Elliot: Um, well, what with me being a cat and all... Cat?
Damien: All of you animal people have horrible names.
Elliot: Well, uh, what can you expect? We were named by scientists, not writers or cartoonists.
Characters with only a surname, which describes them.
If the word for their surname doesn't have any obvious relation to the character in question, it's Mister Strangenoun. If it's not a character but an offhand description of a prop, look toward I Call It "Vera" (or the demonstrative I Call Him "Mr. Happy"). If their name reflects their color, it's also Colorful Theme Naming. Nothing to do with They Call Me Mister Tibbs.
- Mr. Big in the first episode of Get Smart.
- Mr. Pump in the Discworld novel Going Postal. Of course, he's a Golem who was employed pumping water at the bottom of a well for a few hundred years, so it's an apt description (his 'name' was previously Pump 19)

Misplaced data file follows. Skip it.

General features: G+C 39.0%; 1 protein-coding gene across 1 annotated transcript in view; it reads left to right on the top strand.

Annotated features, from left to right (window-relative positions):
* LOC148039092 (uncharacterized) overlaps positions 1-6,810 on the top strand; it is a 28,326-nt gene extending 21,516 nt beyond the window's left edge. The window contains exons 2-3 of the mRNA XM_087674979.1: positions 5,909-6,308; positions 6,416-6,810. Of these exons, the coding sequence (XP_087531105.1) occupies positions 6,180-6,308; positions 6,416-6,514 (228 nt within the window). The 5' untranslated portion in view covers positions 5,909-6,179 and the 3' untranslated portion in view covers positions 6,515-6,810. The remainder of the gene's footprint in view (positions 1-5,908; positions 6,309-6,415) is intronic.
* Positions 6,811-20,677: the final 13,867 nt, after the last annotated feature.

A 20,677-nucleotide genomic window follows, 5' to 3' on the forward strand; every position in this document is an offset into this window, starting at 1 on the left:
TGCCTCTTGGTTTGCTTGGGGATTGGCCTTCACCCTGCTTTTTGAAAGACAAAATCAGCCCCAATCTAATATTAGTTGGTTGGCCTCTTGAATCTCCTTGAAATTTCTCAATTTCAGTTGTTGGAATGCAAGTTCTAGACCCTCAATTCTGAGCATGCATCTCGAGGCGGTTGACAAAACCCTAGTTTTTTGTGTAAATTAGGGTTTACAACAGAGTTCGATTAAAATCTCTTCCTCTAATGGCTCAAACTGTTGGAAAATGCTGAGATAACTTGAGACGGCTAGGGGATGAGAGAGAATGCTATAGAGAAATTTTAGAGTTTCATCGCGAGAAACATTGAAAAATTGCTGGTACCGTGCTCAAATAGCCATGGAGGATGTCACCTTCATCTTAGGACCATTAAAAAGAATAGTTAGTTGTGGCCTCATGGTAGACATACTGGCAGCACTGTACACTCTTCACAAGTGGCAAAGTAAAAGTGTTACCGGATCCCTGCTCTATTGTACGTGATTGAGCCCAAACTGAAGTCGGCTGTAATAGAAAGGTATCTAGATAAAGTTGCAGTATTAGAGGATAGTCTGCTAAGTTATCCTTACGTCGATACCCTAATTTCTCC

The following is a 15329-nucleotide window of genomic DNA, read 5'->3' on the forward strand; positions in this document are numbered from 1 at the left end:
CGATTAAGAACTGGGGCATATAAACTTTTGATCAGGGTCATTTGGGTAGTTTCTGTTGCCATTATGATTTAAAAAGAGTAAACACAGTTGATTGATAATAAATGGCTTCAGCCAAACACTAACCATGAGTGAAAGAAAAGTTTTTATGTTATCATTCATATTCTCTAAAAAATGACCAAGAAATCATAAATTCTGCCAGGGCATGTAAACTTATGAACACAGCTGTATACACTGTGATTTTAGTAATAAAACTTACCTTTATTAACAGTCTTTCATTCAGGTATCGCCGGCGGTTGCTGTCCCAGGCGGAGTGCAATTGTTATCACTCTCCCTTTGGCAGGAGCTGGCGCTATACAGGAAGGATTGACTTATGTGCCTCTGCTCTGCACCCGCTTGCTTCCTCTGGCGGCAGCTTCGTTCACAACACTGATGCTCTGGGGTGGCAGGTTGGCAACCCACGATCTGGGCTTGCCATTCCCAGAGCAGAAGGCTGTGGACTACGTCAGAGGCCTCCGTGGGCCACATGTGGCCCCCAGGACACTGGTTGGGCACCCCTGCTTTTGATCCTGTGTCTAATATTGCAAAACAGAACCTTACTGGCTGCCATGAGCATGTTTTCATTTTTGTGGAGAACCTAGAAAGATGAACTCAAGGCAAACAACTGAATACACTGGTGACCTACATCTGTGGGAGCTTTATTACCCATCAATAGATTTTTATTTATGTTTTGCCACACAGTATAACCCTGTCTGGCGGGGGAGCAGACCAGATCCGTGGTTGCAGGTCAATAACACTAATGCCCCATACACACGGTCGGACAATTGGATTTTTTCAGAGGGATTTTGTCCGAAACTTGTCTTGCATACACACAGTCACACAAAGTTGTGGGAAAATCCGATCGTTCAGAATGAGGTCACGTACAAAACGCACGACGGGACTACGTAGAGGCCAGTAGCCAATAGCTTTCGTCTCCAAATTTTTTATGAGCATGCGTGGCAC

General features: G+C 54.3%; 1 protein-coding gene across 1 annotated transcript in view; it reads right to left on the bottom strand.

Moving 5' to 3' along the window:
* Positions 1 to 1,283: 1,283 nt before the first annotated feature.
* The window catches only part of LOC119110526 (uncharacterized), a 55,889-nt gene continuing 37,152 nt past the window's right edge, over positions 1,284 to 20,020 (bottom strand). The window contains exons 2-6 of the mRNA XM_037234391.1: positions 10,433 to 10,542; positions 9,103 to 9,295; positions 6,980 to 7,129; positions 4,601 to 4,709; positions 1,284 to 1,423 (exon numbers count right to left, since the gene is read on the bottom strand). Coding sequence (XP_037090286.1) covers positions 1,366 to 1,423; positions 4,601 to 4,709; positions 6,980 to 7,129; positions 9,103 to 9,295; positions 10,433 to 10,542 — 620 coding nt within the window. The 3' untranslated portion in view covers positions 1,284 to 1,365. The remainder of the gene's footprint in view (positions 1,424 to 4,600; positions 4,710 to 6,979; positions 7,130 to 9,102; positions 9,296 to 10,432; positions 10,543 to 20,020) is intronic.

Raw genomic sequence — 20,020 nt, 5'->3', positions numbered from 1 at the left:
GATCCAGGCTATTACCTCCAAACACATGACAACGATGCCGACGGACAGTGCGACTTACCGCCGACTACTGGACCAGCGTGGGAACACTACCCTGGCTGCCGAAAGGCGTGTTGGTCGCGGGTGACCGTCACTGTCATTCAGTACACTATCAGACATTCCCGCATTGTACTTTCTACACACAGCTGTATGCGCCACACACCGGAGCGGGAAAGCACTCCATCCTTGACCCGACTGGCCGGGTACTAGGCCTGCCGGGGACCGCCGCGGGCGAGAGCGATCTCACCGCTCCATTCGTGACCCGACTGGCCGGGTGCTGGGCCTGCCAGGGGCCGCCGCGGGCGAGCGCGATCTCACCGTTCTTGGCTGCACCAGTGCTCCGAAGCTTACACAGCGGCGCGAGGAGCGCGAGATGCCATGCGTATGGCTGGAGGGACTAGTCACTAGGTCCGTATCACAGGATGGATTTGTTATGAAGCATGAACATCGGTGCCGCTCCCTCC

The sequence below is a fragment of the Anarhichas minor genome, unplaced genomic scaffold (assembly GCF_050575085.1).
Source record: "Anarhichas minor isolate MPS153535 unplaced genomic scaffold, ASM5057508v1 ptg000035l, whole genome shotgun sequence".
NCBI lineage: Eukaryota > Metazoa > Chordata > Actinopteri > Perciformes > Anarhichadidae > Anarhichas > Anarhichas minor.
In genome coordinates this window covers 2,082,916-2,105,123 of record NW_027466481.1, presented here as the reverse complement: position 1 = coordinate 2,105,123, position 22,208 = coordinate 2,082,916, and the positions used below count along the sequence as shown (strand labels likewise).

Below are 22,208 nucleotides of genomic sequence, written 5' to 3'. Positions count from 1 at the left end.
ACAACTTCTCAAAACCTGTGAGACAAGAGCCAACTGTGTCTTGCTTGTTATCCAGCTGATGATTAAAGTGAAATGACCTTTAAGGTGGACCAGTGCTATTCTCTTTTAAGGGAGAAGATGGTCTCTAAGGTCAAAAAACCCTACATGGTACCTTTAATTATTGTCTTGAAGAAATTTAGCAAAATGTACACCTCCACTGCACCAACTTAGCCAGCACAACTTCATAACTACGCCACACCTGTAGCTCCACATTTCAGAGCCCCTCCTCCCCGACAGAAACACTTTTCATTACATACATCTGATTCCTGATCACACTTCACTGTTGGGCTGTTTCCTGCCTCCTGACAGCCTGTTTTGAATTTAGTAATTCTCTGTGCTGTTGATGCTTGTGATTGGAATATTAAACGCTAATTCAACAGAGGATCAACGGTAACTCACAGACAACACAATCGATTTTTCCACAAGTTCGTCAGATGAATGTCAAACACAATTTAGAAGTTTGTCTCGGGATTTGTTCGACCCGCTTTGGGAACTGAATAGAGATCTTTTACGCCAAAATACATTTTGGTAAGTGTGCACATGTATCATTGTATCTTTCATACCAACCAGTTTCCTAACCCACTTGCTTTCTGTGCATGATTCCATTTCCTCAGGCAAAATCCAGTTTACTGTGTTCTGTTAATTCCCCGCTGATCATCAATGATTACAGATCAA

- Adora Belle mentions that this is a common naming convention for humans to apply to golems. Golems themselves don't really understand what all the fuss is about; they see themselves as tools and will answer to Pump 19 just as readily as Mr. Pump.
- The Mr. Men and Little Misses are all named "Mr/Little Miss (Character's dominant personality trait)".
- The characters in Clue are named after the color of their pieces: Mr. Green, Mrs. White, Ms. Scarlet, Mrs. Peacock, Colonel Mustard, and Professor Plum.
- In Demon: The Descent, the title characters are known to refer to themselves as Mr. Joy or Miss Book or the like. The identifier is often derived from the demon's original purpose.
- The song "Mister Cellophane" from Chicago.
- Fallen London has the Masters of the Bazaar, who go by "Mr <whatever>" the whatever relating to what they trade in, for example Mr Pages sells books, and Mr Wines sells drinkable things (but mostly alcohol). And then there's Mr Eaten, who got near-destroyed by his fellow masters and whose purpose is, more or less, make people looking for his name suffer horribly.
- Sunless Skies has Mr. Pennies, who is found in Lustrum, and Mr. Menagerie, who roams the Reach. It is glaringly obvious that they're members of the same species as the Masters of the Bazaar, but with much, much less power. The Great Chain of Being collapsing on itself as soon as the stars started dropping did a number on their authority.
- From South Park, Mr. Garrison's puppet Mr. Hat, followed by his replacements, Mr. Stick and Mr. Slave.